So-called scientific exegesis has historically begun with the assumption that certain events narrated in the Gospels could not have happened. The miracles, for example. I mean, how can we in the __ century (fill in the blank) seriously hold that Jesus fed the multitudes with next to no food, that he raised dead people to life, that he rose from the dead and was seen by hundreds in his risen condition before ascending into heaven? An embarrassment about these claims is assumed and the question becomes: What can we make of these claims such that we can continue to recite the Creed and not be taken to assert them? This is the fons et origo of scientific criticism. The urge’ is to explain away, to demythologize, to reinterpret. Who is the addressee of this prodigious effort? That, I think, is the single most important question. So too one wonders who Thomas Sheehan had in mind when he wrote his review of Kung.
I shall waste no time on Hans Kung here. He is no longer to be considered a reliable teacher of Catholic doc-trine, something Sheehan is ambiguous about. Like many Protestant theologians before him, Kung has ceased to believe that Jesus rose from the dead and that his resurrection is the guarantee of our own. If what Christians believe is thus dismissed as impossible and as absent from scripture and/or original beliefs of Christians, the member of the liberal consensus does not let it go at that. No, he wants to understand why Christians believe as true what the scientific exegete knows to be false: The psychoanalysis of the believer begins.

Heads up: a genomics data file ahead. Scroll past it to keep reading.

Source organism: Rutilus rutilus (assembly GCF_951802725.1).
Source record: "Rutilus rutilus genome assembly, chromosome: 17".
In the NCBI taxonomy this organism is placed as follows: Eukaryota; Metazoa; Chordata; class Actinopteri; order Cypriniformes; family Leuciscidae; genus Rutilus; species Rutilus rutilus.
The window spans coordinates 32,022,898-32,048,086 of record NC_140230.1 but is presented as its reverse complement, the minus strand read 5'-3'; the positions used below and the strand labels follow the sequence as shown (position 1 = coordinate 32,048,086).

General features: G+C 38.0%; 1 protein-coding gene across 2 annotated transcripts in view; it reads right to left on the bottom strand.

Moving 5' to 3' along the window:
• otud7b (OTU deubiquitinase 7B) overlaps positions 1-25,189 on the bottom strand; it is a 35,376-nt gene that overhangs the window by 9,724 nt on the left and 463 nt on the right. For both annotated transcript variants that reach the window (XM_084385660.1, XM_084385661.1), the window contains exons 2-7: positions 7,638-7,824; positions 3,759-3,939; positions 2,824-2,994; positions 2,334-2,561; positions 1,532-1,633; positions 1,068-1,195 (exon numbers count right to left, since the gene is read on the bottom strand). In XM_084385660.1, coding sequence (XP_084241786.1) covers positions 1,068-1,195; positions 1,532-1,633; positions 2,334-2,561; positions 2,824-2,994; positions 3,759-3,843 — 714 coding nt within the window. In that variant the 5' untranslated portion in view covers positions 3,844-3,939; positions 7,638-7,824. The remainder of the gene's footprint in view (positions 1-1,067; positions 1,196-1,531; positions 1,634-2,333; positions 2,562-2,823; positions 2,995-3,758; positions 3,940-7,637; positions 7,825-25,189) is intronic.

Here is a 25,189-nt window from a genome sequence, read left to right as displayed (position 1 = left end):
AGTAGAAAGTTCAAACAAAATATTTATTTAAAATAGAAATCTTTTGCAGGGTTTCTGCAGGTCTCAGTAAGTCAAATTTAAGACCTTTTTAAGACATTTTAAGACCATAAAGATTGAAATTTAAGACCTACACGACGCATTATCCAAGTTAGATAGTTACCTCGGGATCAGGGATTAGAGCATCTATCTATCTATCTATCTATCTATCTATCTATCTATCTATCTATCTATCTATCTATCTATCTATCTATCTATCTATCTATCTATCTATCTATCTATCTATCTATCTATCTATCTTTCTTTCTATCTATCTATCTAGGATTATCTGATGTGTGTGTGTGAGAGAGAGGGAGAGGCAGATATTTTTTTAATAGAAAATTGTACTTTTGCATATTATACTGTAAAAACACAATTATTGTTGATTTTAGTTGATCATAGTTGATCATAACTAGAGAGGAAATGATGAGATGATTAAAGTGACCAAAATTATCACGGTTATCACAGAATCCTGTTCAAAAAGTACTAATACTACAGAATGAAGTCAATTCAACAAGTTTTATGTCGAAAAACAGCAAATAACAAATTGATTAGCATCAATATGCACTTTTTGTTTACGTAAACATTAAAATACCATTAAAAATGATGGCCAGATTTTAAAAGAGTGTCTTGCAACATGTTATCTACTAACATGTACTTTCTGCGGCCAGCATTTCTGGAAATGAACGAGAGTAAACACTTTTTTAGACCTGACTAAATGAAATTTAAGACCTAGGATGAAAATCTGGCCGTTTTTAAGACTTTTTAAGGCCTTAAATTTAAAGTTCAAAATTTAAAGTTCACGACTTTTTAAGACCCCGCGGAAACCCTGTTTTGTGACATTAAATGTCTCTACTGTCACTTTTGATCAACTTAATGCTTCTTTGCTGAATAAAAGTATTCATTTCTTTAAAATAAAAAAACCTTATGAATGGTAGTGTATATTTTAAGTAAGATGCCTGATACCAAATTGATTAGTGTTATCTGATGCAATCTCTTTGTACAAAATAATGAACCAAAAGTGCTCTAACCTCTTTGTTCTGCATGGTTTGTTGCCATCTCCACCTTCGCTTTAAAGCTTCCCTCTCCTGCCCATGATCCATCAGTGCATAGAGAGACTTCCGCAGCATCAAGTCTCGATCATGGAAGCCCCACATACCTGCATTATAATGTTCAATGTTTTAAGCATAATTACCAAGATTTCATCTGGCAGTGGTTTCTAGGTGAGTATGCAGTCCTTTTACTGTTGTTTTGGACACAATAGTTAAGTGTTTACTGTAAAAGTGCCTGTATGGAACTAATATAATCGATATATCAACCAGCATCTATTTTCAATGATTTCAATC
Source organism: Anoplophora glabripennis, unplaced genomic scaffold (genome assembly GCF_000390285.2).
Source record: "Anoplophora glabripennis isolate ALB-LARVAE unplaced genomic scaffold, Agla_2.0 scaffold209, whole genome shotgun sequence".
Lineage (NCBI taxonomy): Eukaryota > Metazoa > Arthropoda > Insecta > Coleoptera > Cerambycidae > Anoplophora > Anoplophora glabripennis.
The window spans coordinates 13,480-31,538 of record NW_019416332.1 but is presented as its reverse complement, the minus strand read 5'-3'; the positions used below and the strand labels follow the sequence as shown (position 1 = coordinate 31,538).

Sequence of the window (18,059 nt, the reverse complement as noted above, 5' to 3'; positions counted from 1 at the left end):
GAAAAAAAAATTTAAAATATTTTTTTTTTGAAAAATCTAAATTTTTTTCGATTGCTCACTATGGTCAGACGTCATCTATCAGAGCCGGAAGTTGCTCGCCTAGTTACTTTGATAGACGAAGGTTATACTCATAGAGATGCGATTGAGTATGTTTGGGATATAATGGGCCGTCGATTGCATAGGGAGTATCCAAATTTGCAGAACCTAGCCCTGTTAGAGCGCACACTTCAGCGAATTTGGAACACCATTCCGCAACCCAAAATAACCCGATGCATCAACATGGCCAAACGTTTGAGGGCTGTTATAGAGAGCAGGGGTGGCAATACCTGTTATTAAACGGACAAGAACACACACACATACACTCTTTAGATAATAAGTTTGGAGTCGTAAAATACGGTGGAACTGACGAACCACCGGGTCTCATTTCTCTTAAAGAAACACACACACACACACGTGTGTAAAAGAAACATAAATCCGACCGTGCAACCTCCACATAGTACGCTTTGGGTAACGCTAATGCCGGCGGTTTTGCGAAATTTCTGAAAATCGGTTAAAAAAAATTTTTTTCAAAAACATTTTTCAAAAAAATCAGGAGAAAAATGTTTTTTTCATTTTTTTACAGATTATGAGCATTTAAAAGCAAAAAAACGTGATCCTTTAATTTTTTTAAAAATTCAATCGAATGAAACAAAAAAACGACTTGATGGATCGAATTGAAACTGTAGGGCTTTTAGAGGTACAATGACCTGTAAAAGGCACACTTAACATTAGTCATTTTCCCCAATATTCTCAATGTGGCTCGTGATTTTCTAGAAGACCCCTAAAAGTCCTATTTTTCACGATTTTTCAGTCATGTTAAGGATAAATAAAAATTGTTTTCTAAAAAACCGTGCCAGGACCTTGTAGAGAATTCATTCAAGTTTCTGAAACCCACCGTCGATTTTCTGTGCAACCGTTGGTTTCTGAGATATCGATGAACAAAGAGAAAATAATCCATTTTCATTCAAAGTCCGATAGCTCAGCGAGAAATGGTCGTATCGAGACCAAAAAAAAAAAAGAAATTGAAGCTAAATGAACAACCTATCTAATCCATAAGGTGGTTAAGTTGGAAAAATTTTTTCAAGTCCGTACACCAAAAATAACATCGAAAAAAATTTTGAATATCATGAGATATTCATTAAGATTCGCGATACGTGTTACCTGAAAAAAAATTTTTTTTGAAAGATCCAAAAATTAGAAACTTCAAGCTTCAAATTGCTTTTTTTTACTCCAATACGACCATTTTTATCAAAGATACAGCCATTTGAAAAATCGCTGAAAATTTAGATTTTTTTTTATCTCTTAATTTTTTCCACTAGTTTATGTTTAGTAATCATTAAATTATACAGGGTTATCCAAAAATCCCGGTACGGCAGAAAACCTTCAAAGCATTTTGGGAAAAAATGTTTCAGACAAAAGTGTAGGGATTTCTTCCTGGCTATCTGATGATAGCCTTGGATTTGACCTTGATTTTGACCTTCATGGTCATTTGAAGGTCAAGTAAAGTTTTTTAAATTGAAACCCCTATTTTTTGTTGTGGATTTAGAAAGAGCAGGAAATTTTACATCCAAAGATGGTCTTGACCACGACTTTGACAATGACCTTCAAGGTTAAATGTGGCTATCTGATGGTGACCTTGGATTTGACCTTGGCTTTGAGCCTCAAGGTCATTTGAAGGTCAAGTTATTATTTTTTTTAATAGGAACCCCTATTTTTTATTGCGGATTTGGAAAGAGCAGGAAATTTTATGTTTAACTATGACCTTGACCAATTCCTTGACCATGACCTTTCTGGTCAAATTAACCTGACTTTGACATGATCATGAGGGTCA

Most Catholics would simply stop being Catholics if they accepted the liberal consensus as true. As well they should, since the liberal consensus as sketched by Sheehan is not some minor or even major variation within the faith; it is a radical replacement of it. At Easter we would not contemplate the glorious truth of our risen Lord but rather the psyches of an early generation of Christians who, in order to express their sense that the influence of Jesus somehow persisted among them, began to tell a story of an empty tomb, a risen Christ, appearances and manifestations to hundreds, etc. Lies, all of it, of course, but Happy Easter and what did the bunny bring?
It is convenient to have as simplistic and triumphalist and vulgar a presentation of the liberal consensus as Thomas Sheehan has given us. No doubt it will cause embarrassment to many he wishes to commend. They are to be sympathized with. This is not the first libel against Catholic biblical criticism nor is it likely to be the last. But Sheehan’s breathless paean to the winning side raises a more fundamental question. To his credit, Sheehan, having followed the reduction to belief in immortality into depths of vagueness where it seems but another name for whistling in the dark and no longer distinctive of Christian belief, asks the obvious question. Why continue to call oneself a Christian at all? If this is all that is left of Catholicism, who except in times of heavy unemployment would want to be a Catholic theologian?